Fourth Circuit Joins Other Federal Courts in Broadly Interpreting the Scope of Title VII Retaliation Claims

On May 7, 2015, the Fourth Circuit ruled that an isolated instance of harassment, if "extremely serious," can create a hostile work environment, and that complaining about such harassment constitutes protected activity under...more

Fourth Circuit Reverses Position on Single Racial Slur as Sufficient to Create Hostile Work Environment

For years, the Fourth Circuit Court of Appeals (which includes North Carolina and South Carolina) set a high bar for plaintiffs suing for workplace harassment. The court rejected multiple claims involving obnoxious and crude...more

In a Win for Employees, Fourth Circuit Finds That Two Racial Slurs May Support Harassment Claim

The Fourth Circuit Court of Appeals recently made two noteworthy rulings in a single case concerning sexual harassment and retaliation under Title VII. First, as it relates to sexual harassment, the Court found that two...more

Lowering the Bar: Fourth Circuit Rules Single Incident Sufficient to Trigger Title VII Hostile Work Environment Claim

Out with the old and in with the new. In a decision issued last week, the 4th Circuit Court of Appeals held that a single incident of harassment was sufficient to move a harassment claim forward. This decision is certainly...more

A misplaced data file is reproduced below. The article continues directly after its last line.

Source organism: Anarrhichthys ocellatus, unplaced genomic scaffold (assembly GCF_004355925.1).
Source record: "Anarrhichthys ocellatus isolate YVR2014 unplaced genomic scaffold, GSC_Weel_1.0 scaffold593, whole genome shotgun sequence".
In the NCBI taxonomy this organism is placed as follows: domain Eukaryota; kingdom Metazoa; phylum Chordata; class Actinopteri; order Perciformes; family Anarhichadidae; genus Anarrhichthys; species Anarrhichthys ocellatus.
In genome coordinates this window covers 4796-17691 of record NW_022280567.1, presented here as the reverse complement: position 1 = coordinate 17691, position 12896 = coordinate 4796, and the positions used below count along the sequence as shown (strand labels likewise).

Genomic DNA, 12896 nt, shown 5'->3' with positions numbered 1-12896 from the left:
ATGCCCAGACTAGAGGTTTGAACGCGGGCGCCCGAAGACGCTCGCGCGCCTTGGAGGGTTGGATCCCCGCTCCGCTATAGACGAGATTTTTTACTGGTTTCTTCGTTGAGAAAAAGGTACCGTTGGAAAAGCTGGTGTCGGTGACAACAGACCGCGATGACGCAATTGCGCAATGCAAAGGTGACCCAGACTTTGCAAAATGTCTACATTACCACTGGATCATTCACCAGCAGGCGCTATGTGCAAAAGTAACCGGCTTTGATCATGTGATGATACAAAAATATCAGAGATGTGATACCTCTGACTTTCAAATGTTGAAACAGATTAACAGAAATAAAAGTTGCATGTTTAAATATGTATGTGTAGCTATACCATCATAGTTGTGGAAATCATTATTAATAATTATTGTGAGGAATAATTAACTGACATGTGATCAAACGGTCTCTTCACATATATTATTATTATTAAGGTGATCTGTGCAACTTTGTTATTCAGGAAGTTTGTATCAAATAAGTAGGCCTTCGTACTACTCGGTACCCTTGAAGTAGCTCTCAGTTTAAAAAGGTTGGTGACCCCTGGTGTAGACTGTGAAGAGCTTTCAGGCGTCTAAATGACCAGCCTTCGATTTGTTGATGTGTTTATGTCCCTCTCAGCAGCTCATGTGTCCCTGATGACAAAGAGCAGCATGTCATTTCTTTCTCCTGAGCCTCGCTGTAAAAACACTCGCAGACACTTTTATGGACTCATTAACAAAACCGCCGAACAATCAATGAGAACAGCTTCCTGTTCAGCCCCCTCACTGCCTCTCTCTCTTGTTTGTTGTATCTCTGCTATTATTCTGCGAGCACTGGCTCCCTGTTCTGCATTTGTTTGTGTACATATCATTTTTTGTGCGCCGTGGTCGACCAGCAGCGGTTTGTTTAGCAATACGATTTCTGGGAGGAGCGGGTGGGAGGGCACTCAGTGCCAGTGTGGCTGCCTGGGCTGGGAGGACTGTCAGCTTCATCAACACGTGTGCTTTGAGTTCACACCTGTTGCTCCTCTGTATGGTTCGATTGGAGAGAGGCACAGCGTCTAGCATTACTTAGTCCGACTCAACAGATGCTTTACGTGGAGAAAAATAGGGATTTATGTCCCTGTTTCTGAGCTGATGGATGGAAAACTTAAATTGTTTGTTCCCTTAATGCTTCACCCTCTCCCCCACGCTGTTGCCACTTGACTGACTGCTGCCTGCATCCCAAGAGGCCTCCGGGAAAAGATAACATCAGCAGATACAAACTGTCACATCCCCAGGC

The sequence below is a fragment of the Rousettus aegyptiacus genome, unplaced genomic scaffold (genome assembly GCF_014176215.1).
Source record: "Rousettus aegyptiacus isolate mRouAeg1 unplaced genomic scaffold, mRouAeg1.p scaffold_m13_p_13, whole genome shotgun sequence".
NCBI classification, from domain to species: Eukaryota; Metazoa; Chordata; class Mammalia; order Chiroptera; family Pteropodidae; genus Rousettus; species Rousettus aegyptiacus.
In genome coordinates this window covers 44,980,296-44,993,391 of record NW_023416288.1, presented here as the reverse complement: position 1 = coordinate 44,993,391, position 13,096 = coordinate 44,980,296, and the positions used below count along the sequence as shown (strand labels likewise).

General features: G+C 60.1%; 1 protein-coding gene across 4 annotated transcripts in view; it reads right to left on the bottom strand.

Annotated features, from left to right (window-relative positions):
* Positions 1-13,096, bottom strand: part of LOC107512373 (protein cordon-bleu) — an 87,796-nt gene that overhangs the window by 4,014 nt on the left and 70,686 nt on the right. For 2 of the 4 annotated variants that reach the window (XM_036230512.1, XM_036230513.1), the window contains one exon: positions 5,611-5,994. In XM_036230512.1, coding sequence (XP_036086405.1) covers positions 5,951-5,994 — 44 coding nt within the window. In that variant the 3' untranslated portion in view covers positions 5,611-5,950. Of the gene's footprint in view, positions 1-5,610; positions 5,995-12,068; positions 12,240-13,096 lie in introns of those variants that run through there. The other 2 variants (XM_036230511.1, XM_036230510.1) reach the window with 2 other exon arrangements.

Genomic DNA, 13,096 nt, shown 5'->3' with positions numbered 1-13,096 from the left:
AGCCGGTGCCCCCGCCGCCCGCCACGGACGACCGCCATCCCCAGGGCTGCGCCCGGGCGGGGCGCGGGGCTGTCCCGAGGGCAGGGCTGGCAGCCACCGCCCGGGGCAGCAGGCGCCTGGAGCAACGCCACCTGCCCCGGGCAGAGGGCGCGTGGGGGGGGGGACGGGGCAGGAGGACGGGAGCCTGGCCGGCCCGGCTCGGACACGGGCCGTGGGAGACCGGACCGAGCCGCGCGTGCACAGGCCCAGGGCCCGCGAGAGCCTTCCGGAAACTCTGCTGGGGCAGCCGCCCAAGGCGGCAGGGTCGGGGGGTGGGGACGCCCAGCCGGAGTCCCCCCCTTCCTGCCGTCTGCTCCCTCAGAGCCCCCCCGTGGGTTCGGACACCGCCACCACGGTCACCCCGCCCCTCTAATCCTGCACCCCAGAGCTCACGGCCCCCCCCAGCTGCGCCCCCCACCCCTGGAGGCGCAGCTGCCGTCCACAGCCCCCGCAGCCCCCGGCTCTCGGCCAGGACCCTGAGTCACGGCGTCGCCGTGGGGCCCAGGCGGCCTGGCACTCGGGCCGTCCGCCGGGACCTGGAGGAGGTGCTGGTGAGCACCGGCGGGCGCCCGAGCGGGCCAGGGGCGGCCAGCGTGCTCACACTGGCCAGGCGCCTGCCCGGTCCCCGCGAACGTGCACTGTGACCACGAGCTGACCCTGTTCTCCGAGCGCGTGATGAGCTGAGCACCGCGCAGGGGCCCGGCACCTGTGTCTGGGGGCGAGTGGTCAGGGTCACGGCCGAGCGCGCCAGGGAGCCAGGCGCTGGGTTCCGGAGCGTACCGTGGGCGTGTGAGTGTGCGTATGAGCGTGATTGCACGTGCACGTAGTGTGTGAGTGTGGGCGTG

Fourth Circuit Lowers the Bar in Title VII Harassment and Retaliation Cases

On May 7, 2015, the U.S. Court of Appeals for the Fourth Circuit (covering Virginia, North Carolina, South Carolina, West Virginia and Maryland) issued an opinion that potentially makes it easier for employees to survive...more

Social Awareness Programs: Good for Business or Legal Risk?

Despite good intentions and previous success taking a stand on contentious issues — i.e., gun control and gay marriage — a coffee company quickly realized its campaign to encourage discussions of race relations between...more

The “Protected Activity” Prong of a Prima Facie Retaliation Claim

Courts increasingly scrutinize the “protected activity” prong of a plaintiff’s prima facie retaliation claim under Title VII of the Civil Rights Act of 1964 and other, similar anti-discrimination laws. ...more

2014's Hottest Employment Rulings Affecting Southeastern Employers

2014 saw a wide range of employment issues presented before the 11th Circuit. This article seeks to highlight some of the more frequently cited 11th Circuit opinions from last year. The updates below, although not earth...more

Sexualized Conduct Absent Sexual Desire Not Actionable Harassment Under Title VII

In its Oncale decision, the U.S. Supreme Court agreed that same sex sexual harassment is actionable under Title VII. However, the Court qualified this decision by stating that the harassment must be motivated by sexual...more